Author John C. Wright gives us what I think is a wonderful encapsulation of the extreme-left progressive ideology that’s been so evident in political and mass-media responses to the San Bernardino terror attacks. Here’s an excerpt.
How long until the Left wake up? The answer is: NEVER.
The Left will never wake up to reality for precisely the reason that Leftism is a mental system of excuses and psychological tricks and traps meant to allow the Leftist to escape from reality.
That is what all their rigmarole, jabberwocky, lies and evasions, all their complex obfuscations, and penning endless tomes of endless nonsense from Marx to Keynes to Al Gore, all their riots, marches, protests, sit-ins, think-tanks, media moguls, money laundering, awards shows, convulsions, antics, stunts, clamor, libel, slander, and cacophony is for: Reality avoidance.
That is all that it is for.
. . .
In recent years, with the cult of multiculturalism dead, and Marxism rightfully tossed into the crematorium of dead yet stupid ideas, the only thing left for the Left to do was to break all ties with honesty.
Political Correctness has its roots in Stalinism, and is as old as Marx himself, as old as the first lie every told by a snake in Eden. But since 9/11, with both their idols of multiculturalism and socialism smashed, the press and the Left generally expelled their less extreme elements from their midst, or shamed them into silence, and embraced falsehood as the source and summit of all good.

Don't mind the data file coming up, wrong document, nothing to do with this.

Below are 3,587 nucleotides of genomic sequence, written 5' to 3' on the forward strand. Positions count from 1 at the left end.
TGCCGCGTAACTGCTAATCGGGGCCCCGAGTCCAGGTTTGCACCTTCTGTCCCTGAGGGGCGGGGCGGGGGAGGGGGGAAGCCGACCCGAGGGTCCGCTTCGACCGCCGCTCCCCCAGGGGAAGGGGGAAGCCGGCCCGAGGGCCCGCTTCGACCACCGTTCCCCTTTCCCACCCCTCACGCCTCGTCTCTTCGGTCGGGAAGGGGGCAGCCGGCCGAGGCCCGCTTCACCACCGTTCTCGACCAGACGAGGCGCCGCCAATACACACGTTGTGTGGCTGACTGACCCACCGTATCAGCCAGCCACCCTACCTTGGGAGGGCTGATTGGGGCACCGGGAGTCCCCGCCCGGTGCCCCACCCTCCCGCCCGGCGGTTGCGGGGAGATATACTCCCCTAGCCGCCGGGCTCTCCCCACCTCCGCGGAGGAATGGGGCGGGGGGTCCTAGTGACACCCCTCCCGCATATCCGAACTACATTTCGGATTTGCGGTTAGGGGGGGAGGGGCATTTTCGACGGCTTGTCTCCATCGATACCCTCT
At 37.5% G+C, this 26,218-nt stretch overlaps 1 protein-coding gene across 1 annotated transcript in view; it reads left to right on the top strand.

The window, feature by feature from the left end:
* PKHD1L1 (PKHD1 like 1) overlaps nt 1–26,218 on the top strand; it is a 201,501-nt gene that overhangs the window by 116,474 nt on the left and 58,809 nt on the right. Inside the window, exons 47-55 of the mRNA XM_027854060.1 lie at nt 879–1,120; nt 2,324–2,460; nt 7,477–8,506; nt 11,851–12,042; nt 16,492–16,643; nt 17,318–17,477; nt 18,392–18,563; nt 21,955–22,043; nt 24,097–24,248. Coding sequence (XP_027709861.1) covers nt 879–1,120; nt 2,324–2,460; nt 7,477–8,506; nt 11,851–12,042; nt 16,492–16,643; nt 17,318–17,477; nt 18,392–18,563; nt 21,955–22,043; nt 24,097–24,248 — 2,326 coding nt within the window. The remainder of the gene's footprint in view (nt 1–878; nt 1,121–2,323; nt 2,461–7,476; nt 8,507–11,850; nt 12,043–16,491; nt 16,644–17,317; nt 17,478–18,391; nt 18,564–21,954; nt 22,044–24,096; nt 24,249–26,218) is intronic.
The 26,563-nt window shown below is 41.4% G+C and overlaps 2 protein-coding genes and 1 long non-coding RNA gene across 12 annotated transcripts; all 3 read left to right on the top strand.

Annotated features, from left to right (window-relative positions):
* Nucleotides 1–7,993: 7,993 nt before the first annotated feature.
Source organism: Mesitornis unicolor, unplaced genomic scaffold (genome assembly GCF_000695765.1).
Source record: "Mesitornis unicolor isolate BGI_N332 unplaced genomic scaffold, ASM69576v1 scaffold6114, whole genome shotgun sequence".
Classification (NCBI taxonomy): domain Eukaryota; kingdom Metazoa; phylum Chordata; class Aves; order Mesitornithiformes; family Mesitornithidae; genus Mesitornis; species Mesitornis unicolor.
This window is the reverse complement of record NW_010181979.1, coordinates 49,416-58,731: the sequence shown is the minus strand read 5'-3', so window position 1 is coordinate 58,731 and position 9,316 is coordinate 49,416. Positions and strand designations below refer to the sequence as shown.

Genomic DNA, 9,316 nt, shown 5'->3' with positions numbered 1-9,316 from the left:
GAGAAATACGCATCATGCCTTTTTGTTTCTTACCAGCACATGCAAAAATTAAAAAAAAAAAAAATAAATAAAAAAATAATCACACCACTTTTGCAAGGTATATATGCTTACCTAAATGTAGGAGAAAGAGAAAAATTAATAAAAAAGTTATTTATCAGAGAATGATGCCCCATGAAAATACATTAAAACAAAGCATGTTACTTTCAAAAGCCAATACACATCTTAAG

This is what I call ‘the Unreality Principle’ which is the principle that a lie is better than the truth because to lie and to believe a lie proves one’s loyalty. To lie and believe lies is morally superior than to tell and believe the truth, and the more outrageous the lie, the greater the moral superiority one can award oneself.
The Chinese have an epigram for this, as they have for most things political and practical.
It is written this way: 指鹿為馬 (zhi lu wei ma). Literally translated, the four characters mean ‘point deer, make horse’.
The word 為 for ‘make’ also means ‘to transform’ or ‘to serve as’ or ‘to make believe.’ So the epigram means ‘Calling a deer a horse.’
As with all Chinese epigrams, there is a story behind it:
Zhao Gao was contemplating treason but was afraid the other officials would not heed his commands, so he decided to test them first. He brought a deer and presented it to the Emperor but called it a horse. The Emperor laughed and said, “Is the chancellor perhaps mistaken, calling a deer a horse?” Then the emperor questioned those around him. Some remained silent, while some, hoping to ingratiate themselves with Zhao Gao, said it was a horse, and others said it was a deer. Zhao Gao secretly arranged for all those who said it was a deer to be brought before the law and had them executed instantly.
. . .
Islam is not the enemy. The deer is a horse.
There’s much more at the link. It’s well worth clicking over to John’s place and reading it in full.